had the effect intended. In a secret vote,
the Armed Services Committee showed a
majority of one for public hearings. By
this time the situation in the Navy Depart-
ment was such that the Radford group of
admirals simply by-passed their civilian
chief, refusing to consult him on their
testimony before the Committee. Denfeld
did agree to work with Matthews on his
testimony, yet Matthews in he end read
Denfeld's statement, siding squarely with the
Radford rebels, in a press release.
Moreover, this inner history of the affair
demonstrates that it was more than a mere
honest difference of opinion. It was a covert
revolt, not only against unification and the
Joint Chiefs of Staff strategy, but against
the constitutional principle of civilian con-
trol of the armed services.
QHERMAN's APPOINTMENT does not end
the matter. Matthews, a stubborn man,
is determined to do the impossible, and re-
To the Editor:
SERE HAS been much mouth-
1 ing in The Daily of late re-
garding ways to make the Student 1
Legislature more effective. Read-
ers have been subjected almost
weekly to the opinions of The t
Daily's editorial staff, and almost
daily to the opinions of the of-
ficers, functionaries, and flunkeys
of the IFC and the AIM.
It would seem, then that The
Daily is sincerely interested in
ways to improve the efficacy of
the SL; yet when said paper is of-
fered a perfect chance to do some- '
thing constructive, it completely
muffs the opportunity. I refer to
the short article in Thursday's
Daily to the effect that the CED
anti-bias referendum was kept off
the ballot by the SL by a vote of
21-16. The Daily did not see fit
to print the names of either the
21 or the 16. Precisely how does
The Daily expect effective and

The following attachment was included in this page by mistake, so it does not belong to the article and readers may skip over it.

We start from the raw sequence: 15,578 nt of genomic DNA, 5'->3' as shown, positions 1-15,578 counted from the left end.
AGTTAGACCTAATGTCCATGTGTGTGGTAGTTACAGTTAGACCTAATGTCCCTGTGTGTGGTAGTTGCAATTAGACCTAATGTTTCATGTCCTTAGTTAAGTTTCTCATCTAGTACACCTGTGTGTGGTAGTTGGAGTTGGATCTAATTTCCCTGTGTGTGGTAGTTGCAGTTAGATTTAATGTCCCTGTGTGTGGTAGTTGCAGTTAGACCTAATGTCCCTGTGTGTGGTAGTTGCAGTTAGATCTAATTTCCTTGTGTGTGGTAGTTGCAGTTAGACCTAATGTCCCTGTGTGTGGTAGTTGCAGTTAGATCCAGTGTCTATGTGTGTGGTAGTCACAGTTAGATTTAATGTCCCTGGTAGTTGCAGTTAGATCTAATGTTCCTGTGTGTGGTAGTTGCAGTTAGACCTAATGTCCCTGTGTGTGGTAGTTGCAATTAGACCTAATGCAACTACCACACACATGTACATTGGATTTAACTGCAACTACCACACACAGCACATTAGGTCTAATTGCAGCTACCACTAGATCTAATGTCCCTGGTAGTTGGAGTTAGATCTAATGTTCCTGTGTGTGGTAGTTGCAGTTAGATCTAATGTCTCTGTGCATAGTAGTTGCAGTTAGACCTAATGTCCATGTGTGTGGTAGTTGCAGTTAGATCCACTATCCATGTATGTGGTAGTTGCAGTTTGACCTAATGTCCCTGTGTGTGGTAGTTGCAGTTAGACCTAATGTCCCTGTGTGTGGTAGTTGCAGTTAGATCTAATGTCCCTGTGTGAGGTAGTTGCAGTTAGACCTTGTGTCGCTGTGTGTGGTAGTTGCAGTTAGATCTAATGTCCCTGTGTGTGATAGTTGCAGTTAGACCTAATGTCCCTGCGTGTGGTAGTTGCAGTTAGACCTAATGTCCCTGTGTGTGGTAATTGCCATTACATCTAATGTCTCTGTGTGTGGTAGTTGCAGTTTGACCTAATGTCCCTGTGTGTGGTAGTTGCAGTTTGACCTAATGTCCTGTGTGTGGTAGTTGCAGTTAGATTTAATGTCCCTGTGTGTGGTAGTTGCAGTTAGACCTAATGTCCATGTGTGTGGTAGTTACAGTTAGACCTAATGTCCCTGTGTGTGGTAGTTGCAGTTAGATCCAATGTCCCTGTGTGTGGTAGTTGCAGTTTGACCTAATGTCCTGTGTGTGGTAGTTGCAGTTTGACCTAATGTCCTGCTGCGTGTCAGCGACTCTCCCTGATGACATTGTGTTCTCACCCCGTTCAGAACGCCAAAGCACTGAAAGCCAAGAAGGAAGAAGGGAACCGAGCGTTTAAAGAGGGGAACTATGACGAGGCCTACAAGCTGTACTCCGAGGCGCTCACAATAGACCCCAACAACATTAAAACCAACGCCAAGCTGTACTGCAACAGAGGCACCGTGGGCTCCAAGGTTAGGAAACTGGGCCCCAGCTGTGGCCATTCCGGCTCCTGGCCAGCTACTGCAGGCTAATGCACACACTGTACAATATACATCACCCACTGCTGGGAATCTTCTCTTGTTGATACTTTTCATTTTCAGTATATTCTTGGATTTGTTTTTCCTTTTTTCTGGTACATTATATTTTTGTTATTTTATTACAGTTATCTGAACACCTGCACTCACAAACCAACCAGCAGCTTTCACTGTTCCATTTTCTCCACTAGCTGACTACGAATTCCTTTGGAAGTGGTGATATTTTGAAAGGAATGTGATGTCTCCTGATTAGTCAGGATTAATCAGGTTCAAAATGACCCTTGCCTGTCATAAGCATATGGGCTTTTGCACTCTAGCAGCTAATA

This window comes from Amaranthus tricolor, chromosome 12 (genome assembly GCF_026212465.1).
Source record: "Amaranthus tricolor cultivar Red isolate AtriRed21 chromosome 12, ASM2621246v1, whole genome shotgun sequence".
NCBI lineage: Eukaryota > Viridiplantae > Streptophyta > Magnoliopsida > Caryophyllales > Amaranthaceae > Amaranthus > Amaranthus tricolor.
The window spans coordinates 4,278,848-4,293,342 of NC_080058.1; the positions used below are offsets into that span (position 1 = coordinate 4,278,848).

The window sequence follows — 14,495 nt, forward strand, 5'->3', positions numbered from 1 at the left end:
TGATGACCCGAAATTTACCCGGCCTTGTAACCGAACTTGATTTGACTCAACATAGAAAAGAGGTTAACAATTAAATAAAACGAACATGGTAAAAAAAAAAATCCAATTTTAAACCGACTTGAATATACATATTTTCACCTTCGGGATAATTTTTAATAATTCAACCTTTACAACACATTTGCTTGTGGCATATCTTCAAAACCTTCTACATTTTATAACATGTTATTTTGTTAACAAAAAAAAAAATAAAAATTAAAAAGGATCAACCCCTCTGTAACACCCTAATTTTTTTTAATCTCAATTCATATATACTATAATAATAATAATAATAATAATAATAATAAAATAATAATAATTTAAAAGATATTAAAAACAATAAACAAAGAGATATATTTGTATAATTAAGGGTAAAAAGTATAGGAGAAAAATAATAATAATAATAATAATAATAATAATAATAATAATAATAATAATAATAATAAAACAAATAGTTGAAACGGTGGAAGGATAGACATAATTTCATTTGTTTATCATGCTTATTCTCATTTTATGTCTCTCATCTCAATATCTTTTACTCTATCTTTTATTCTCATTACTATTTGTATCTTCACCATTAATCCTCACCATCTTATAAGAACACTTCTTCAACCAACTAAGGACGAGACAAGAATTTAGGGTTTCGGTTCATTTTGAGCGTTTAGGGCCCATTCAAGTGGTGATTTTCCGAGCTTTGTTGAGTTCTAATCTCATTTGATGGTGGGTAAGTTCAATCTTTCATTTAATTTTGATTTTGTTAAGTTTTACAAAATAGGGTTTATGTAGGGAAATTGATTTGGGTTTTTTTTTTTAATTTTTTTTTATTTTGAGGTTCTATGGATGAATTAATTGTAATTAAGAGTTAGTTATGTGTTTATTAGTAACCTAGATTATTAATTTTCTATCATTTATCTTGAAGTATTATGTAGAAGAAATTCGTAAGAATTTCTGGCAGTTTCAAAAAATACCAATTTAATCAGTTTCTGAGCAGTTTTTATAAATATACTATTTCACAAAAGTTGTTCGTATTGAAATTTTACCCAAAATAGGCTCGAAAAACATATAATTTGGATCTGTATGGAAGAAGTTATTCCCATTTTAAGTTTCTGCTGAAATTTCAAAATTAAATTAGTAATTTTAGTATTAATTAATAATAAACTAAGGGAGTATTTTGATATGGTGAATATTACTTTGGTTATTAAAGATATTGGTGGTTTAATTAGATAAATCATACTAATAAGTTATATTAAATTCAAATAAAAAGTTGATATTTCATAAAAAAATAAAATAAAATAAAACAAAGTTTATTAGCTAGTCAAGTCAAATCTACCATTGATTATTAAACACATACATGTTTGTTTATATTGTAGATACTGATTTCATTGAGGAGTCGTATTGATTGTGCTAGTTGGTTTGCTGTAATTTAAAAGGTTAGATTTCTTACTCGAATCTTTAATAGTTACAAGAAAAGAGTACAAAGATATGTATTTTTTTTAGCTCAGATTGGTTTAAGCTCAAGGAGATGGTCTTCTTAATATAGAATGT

a; pPnssible 4tudent government, if
The Daily fails to tell its readers
how the legislators are voting?
,On the, one hand we have Daily
editorials', piously instructing its
readers to vote for candidates on
the basis of what the candidate
stands for; on the other hand we
have The Daily arbitrarily refus-
ing to tell its readers what the
candidates do stand for. Granted
that anyone, even The Daily, can
make a' mistake, such palpable in-
consistency between word and act
is completely inexcusable, and
represents a type of irresponsible
journalism that, The Daily could
well do without.
-Morton L. Simons.
Co-op Bookstore . . .
To the Editor:
WOULD LIKE to thank Mr.
Charles R. Carlton for his very
provocative letter concerning the
co-op bookstore. Your letter, Mr.
Carlton, contains a few miscon-
ceptions that I would like to clear
up for your benefit and the bene-
fit of the whole campus.
When we' undertook the project
two years ago we had to concern
ourselves with the feasibility of
starting a co-op bookstore here in
Ann Arbor. The Student Legisla-
ture contacted many co-op book-
stores throughout the nation, got
their opinions and information
about their systems. We also asked
for information about their capi-
tal, how it was raised and from
whom. Data was also compiled
concerning the co-op stores which